About Author Maddy Hunter...
I began my writing career in the "Kathleen Woodiwiss" era, when women with good paying jobs gave up those jobs to write steamy costume dramas about pirates, highwaymen, and Vikings with hearts of gold. I broke into print with a story about a sea captain and his reluctant bride (THE WIND-ROSE), followed by the adventures of a Maine lumberjack (THE IRISH BRIDE), an English thief-taker (THE WHITE RAVEN), and a New England lighthouse keeper, his mail-order bride, and a legendary white-faced seal (SAVAGE TIDES).
As I struggled to come up with an appropriate hero for my next novel, my publisher cancelled its romance imprint, so I spent the next several years battling writer's block, penning a really long historical drama that turned out to be unmarketable, and entertaining doubts that I'd ever be published again.
Everything changed in October, 1999. A friend invited me to accompany her on a seniors' tour of Switzerland, sponsored by her bank for its travel club members. So off we flew to Lucerne, where the weather was miserable, the food was inedible, and a story started to take root.
Traveling with a group of seniors from Iowa was a genuine treat. They were inordinately punctual, exceedingly polite, and welcomed me into their group with open arms. I played poker with "the guys" in the lobby of our hotel, bought drinks for my newfound friends in Lucerne's Hotel Chateau Gutsch, then had to take out a second mortgage on my house to pay for them. Our group included a ninety-three year-old woman who was sharp as a tack, a couple of practical jokers, and a whole slew of people who were thoughtful, sincere, and quietly competent, like my one-legged character, George Farkas.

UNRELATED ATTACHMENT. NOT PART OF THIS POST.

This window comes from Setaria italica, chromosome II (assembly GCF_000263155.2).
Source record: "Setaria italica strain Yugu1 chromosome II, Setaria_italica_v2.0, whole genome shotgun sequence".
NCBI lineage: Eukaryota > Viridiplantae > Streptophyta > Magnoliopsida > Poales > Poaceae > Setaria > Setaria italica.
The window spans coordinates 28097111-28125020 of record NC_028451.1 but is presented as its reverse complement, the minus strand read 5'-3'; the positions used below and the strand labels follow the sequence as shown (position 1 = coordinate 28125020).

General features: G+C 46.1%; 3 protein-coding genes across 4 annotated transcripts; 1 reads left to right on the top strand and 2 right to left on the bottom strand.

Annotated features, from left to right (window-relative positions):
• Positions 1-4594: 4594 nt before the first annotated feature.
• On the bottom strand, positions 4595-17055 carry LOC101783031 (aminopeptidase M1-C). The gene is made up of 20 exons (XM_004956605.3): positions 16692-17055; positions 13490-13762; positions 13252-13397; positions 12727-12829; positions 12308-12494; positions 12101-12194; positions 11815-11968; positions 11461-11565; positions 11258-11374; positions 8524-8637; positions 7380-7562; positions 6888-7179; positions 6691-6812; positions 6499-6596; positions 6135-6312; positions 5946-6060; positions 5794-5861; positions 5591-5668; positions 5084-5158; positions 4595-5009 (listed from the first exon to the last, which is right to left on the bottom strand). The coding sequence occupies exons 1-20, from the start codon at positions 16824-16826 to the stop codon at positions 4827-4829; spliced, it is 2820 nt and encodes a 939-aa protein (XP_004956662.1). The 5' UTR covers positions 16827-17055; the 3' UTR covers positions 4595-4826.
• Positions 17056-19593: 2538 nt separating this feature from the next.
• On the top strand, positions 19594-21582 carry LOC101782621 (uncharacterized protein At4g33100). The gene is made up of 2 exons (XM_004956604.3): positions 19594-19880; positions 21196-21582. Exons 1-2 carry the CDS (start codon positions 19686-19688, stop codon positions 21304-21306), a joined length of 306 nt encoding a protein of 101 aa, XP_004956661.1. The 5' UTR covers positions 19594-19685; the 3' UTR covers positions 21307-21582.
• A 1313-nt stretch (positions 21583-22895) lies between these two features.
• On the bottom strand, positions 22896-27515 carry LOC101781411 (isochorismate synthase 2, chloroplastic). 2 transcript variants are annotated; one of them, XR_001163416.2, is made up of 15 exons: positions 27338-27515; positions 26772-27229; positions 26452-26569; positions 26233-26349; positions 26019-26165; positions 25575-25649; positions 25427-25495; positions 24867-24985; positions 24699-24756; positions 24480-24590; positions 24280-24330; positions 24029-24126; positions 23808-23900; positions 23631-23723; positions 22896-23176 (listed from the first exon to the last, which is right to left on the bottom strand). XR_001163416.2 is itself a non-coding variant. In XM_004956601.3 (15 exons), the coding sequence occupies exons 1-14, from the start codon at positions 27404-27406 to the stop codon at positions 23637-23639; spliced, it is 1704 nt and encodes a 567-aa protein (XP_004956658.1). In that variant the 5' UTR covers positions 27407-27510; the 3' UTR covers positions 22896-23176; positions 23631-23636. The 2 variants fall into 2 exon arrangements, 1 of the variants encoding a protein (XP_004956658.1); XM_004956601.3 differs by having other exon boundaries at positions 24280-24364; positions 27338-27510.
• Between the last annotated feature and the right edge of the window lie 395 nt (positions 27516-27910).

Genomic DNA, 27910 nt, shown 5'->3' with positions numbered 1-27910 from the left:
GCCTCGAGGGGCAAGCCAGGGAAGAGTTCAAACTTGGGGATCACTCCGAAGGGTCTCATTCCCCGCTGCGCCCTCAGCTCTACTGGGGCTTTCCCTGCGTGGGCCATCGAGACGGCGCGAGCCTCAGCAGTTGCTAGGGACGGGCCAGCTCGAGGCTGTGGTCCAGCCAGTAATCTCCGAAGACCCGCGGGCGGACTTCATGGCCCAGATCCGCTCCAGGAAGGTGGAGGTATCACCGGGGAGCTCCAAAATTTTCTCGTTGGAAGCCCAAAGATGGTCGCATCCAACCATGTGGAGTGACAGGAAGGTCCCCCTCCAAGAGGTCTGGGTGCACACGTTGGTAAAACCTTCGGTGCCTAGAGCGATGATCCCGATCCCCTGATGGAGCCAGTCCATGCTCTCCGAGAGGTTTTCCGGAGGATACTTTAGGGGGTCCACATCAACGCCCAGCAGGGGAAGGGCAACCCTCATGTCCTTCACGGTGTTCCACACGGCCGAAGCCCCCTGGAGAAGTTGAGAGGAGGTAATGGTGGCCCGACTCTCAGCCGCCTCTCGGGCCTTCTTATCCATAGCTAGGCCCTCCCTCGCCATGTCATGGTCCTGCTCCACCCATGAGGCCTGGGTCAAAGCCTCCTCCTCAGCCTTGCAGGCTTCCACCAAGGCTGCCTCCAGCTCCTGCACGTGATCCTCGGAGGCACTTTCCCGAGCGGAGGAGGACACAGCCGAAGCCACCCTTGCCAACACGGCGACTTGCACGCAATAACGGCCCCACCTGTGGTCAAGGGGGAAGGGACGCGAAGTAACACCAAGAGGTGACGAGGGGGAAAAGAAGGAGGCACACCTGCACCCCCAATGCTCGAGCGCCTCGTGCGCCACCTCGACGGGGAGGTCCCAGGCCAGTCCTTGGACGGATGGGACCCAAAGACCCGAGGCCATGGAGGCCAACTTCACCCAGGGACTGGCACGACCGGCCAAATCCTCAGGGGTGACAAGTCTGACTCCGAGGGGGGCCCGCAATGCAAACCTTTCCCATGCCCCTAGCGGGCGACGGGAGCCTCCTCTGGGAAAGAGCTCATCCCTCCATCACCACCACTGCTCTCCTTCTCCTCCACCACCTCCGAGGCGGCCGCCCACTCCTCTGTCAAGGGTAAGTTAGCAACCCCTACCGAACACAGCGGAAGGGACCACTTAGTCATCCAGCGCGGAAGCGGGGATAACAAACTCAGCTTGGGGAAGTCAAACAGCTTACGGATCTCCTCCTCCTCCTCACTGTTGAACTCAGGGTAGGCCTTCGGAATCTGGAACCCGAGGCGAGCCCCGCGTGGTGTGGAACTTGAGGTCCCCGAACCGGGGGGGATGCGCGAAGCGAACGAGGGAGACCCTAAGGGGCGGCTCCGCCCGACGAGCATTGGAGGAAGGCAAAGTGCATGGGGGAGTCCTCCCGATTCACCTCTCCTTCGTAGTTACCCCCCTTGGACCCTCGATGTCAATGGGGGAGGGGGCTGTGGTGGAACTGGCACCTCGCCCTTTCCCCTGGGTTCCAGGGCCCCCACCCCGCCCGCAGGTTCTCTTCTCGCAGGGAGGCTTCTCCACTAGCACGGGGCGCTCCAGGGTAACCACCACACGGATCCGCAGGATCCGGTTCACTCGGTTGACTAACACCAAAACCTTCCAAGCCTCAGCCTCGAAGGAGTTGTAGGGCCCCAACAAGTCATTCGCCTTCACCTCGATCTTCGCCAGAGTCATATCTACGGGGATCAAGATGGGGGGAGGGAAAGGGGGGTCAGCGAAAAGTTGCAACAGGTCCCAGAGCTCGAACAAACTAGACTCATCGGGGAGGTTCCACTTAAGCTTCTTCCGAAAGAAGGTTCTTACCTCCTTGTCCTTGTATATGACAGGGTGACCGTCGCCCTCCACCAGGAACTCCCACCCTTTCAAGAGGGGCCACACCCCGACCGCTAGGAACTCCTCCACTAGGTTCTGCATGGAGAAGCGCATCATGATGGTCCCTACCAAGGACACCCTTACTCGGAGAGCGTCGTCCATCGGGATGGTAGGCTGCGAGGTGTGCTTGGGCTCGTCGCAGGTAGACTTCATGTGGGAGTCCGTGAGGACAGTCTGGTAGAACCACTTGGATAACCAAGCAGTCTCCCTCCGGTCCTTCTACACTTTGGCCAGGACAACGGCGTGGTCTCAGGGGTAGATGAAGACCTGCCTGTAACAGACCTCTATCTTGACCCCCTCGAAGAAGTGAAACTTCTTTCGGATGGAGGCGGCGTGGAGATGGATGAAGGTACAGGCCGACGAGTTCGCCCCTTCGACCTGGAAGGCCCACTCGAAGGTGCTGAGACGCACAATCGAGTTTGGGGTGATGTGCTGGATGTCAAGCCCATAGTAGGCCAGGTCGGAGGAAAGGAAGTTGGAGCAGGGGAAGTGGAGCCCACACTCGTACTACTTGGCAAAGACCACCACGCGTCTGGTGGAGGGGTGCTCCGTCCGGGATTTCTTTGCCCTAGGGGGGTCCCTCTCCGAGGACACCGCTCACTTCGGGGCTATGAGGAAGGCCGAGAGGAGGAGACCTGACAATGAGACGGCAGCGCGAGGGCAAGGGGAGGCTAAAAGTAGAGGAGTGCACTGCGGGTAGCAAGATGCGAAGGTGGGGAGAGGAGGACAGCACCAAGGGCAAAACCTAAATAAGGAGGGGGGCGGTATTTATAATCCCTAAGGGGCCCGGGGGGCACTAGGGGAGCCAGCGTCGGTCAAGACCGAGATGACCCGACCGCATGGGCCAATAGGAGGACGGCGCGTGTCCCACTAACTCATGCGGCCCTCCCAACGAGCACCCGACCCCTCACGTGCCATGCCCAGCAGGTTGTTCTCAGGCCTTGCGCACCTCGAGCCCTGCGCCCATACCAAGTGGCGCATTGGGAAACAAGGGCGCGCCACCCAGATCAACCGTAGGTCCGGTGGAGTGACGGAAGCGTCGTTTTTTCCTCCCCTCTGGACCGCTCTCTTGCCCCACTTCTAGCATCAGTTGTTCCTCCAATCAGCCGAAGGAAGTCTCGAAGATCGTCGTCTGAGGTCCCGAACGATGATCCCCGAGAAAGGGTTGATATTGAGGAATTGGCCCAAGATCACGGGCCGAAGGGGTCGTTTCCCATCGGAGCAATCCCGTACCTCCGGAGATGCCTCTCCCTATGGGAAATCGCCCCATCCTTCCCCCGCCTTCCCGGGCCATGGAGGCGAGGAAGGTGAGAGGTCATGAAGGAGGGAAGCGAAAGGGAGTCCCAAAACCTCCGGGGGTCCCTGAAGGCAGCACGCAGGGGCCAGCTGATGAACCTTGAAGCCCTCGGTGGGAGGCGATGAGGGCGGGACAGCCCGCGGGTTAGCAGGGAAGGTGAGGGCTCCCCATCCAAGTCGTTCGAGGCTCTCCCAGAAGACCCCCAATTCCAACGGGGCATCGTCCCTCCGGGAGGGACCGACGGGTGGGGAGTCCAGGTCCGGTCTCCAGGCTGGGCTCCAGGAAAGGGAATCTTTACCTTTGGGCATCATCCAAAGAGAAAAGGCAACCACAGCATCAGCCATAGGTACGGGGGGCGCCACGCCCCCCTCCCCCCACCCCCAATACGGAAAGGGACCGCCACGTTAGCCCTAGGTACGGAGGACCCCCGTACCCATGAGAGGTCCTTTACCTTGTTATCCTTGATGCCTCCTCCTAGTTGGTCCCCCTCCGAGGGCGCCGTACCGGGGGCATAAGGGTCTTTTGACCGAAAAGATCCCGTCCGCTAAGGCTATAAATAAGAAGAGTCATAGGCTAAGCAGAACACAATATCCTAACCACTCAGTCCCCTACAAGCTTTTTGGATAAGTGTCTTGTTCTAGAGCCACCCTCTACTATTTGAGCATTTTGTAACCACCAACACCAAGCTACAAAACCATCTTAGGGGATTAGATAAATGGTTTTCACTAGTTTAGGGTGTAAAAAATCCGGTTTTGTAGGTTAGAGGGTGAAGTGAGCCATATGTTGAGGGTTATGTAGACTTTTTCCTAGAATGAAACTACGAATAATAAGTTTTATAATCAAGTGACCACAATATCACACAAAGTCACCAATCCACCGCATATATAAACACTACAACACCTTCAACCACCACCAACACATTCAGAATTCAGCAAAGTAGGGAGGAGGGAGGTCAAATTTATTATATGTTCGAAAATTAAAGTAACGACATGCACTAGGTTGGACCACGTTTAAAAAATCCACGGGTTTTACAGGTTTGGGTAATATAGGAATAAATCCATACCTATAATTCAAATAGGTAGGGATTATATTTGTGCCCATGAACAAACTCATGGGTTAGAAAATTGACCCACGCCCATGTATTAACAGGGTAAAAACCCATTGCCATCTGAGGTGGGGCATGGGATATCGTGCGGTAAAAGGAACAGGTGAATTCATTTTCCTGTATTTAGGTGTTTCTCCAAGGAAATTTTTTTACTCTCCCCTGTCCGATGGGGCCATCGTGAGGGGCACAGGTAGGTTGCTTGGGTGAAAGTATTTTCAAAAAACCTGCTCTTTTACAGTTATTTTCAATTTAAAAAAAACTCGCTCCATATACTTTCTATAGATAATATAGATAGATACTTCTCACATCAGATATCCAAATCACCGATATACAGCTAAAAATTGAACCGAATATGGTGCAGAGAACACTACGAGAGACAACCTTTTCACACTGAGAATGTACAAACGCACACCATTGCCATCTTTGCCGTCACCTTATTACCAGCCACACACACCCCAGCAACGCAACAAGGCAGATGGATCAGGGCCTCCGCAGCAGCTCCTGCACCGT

And so Emily Andrew was born. (Emily, named for my next door neighbor, and Andrew, which is the maiden name of another friend.) I envisioned my heroine chaperoning these Iowa seniors on trips around the world and running across dead bodies at every turn. Emily would be a reluctant sleuth -- always being in the wrong place at the wrong time and getting dragged into situations she'd rather avoid. I figured a different international locale for each book might keep the stories fresh by providing new cultural conflicts, not to mention new characters to knock off.
I also needed to provide a foil for Emily, so I created Nana, who, with her eighth grade education, is the smartest person Emily knows.
I grew up in the same house with my own grandmother, so it was important for me to show that a person's life experience, coupled with good cable TV, can be every bit as valuable as a cartload of university degrees. Like Emily's fictional grandmother, my own Nana belonged to the Legion of Mary in St. John's Parish in Bangor, Maine, made weekly visits to the hospital to visit the sick, and set up housekeeping in the funeral home when someone died, whether she knew them or not. She never had a driver's license, lived in a time when women wore girdles and bloomers, and permed her frizzy mass of blue-tinted hair in tight finger waves. Her favorite social drink was a Tom Collins and she'd rather have played poker than breathe. When I write about Emily's Nana, it's as if I'm sipping tea again with my own.
As my website goes online, I'm writing book five in my Passport to Peril series, which takes place in Australia. So after Emily's Hawaiian cruise mystery, HULA DONE IT? (October 25, 2005), prepare yourself for an adventure Down Under. Did you know there are more things that can kill you in Australia than anywhere else on earth? Snakes. Spiders. Jellyfish. You can bet my Iowans will face plenty of adversity as they hop from Melbourne, to Adelaide, to Kangaroo Island. I loved Australia, so I expect they will too, dead bodies and all!